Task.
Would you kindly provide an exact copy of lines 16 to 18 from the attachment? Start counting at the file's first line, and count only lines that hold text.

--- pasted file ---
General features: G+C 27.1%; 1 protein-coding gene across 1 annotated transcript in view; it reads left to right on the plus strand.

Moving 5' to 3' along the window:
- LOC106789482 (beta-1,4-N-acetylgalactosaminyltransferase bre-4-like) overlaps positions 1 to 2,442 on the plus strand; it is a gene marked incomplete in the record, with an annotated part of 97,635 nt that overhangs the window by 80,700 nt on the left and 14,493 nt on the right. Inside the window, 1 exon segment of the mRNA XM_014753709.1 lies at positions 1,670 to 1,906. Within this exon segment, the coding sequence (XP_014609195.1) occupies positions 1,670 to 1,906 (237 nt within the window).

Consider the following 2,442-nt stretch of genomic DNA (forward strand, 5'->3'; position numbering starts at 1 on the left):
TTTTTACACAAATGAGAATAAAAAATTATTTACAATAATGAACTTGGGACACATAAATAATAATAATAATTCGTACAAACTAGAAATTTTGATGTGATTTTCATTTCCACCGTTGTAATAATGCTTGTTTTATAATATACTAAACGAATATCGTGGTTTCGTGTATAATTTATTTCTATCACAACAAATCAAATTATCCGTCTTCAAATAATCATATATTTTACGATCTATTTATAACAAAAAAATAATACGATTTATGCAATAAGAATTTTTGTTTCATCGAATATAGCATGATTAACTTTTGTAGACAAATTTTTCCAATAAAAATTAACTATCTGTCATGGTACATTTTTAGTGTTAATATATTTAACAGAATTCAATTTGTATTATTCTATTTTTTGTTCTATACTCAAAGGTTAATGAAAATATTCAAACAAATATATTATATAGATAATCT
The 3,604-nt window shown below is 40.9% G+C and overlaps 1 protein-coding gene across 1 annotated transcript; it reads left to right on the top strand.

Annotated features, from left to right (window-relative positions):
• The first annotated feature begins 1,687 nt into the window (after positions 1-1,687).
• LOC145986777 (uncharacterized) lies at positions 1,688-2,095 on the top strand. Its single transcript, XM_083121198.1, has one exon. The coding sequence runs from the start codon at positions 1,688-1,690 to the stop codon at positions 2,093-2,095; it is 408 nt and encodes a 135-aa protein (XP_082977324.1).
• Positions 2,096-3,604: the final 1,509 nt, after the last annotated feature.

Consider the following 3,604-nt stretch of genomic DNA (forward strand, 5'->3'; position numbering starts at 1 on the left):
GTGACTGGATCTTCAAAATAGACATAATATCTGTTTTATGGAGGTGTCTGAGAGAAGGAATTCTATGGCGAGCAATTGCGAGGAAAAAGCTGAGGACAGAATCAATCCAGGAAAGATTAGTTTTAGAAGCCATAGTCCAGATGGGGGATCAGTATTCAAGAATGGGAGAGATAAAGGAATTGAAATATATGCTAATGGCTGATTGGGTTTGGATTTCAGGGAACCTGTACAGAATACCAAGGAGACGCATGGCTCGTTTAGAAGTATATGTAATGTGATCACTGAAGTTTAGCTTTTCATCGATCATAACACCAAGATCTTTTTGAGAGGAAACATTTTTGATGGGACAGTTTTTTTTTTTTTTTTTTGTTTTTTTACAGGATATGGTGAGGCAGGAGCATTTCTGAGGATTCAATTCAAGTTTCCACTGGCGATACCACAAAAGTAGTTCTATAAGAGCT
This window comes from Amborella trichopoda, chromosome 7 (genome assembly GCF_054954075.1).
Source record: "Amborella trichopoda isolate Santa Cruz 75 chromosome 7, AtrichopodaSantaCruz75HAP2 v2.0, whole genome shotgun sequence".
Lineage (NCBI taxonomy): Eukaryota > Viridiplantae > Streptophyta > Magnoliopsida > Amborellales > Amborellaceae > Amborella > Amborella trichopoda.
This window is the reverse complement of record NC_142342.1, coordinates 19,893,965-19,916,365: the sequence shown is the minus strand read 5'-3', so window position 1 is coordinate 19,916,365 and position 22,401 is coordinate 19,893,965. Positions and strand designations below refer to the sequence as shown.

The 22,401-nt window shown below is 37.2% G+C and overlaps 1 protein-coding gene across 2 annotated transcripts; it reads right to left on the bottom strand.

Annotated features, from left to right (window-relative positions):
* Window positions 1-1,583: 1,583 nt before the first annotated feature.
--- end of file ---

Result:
This window is the reverse complement of record NC_142342.1, coordinates 19,893,965-19,916,365: the sequence shown is the minus strand read 5'-3', so window position 1 is coordinate 19,916,365 and position 22,401 is coordinate 19,893,965. Positions and strand designations below refer to the sequence as shown.

The 22,401-nt window shown below is 37.2% G+C and overlaps 1 protein-coding gene across 2 annotated transcripts; it reads right to left on the bottom strand.

Annotated features, from left to right (window-relative positions):